The single word spelling alright has never been accepted as standard.

However in a search on Google you'll get around 68,700,000 hits for alright and 163,000,000 for "all right". So, it might become a respected alternative spelling.
Personally I have no problem with it.
But it is important to say here that all right is formal and essentially standard in form but alright is informal I should say colloquial (accepted for its frequent use).

Offline Bhowmik

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Re: Common Mistakes and Confusing Words
« Reply #19 on: June 26, 2011, 10:13:43 AM »
alone vs lonely    

Alone, can be used as an adjective or adverb. Either use means without other people or on your own.

For example: "He likes living alone." (Adverb)
"I think we're alone now." = There are just the two of us here. (Adjective)

Lonely is an adjective which means you are unhappy because you are not with other people.

For example: "The house feels lonely now that all the children have left home."

!Note - Just because you're alone, doesn't mean you're lonely.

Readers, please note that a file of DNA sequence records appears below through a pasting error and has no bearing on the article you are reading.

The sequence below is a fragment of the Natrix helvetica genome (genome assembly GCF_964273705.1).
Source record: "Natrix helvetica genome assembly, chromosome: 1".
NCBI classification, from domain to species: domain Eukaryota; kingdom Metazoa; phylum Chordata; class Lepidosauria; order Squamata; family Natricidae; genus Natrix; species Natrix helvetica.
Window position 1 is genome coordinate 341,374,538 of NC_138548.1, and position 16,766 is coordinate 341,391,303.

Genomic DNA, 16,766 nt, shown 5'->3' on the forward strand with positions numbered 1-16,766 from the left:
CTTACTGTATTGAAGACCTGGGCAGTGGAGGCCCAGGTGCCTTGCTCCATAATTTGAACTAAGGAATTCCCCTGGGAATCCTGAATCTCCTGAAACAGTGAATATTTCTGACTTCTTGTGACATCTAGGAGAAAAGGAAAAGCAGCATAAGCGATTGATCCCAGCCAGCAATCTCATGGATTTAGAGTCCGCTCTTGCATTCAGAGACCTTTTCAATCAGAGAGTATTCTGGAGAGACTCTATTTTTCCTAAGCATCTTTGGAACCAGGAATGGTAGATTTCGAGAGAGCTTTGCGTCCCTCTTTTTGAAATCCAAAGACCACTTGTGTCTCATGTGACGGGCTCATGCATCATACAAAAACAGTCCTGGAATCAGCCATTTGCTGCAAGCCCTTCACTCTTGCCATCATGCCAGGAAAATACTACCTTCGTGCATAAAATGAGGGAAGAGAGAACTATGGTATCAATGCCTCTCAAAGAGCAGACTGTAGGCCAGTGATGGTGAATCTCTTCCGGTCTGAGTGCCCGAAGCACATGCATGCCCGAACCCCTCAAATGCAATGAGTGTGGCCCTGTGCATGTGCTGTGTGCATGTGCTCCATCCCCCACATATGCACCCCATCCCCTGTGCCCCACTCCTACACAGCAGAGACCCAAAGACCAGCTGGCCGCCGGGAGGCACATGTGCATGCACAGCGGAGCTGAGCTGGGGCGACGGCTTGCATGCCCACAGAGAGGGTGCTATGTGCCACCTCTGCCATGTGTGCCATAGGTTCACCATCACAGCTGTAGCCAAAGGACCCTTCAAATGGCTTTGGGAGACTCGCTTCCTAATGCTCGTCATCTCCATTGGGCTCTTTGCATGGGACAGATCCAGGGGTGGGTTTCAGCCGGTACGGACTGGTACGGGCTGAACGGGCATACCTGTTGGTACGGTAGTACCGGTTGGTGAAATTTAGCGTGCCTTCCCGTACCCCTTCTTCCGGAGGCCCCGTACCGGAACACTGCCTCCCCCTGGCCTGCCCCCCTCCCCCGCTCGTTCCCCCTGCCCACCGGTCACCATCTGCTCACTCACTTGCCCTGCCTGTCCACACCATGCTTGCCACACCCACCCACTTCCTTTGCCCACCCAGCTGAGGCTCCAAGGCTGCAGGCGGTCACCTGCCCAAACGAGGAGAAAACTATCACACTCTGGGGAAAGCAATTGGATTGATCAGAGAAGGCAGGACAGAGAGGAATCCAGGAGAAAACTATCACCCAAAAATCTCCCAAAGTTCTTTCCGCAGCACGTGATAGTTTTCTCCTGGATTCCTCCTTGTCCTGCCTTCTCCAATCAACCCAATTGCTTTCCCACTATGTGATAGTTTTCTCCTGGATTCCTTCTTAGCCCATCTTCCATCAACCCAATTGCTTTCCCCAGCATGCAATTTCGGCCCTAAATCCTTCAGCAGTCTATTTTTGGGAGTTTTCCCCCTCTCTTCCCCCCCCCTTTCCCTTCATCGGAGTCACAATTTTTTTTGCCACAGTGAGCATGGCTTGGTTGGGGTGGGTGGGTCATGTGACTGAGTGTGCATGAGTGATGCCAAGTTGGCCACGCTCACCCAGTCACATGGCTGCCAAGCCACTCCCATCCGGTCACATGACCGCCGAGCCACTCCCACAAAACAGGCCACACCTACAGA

Offline Antara11

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Re: Common Mistakes and Confusing Words
« Reply #20 on: June 26, 2011, 11:11:55 AM »
Great job dear Swapan . Carry on with your effort.

Antara Basak
Lecturer
Dept of English
Antara Basak
Senior Lecturer
Dept. of English

Offline Bhowmik

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Re: Common Mistakes and Confusing Words
« Reply #21 on: June 26, 2011, 11:16:27 AM »
Antara Madam,

Thank you.

Offline Bhowmik

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Re: Common Mistakes and Confusing Words
« Reply #22 on: June 27, 2011, 10:04:07 AM »
altogether vs all together    

All together(adv) means "together in a single group."

For example: The waiter asked if we were all together.

Altogether(adv) means "completely" or "in total ".

For example: She wrote less and less often, and eventually she stopped altogether.

Offline Bhowmik

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Re: Common Mistakes and Confusing Words
« Reply #23 on: June 27, 2011, 10:11:39 AM »
any vs some    

Any and some are both determiners. They are used to talk about indefinite quantities or numbers, when the exact quantity or number is not important. As a general rule we use some for positive statements, and any for questions and negative statements,

For example:-

I asked the barman if he could get me some sparkling water. I said, "Excuse me, have you got any sparkling water?" Unfortunately they didn't have any.

!Note - You will sometimes see some in questions and any in positive statements. When making an offer, or a request, in order to encourage the person we are speaking to to say "Yes", you can use some in a question: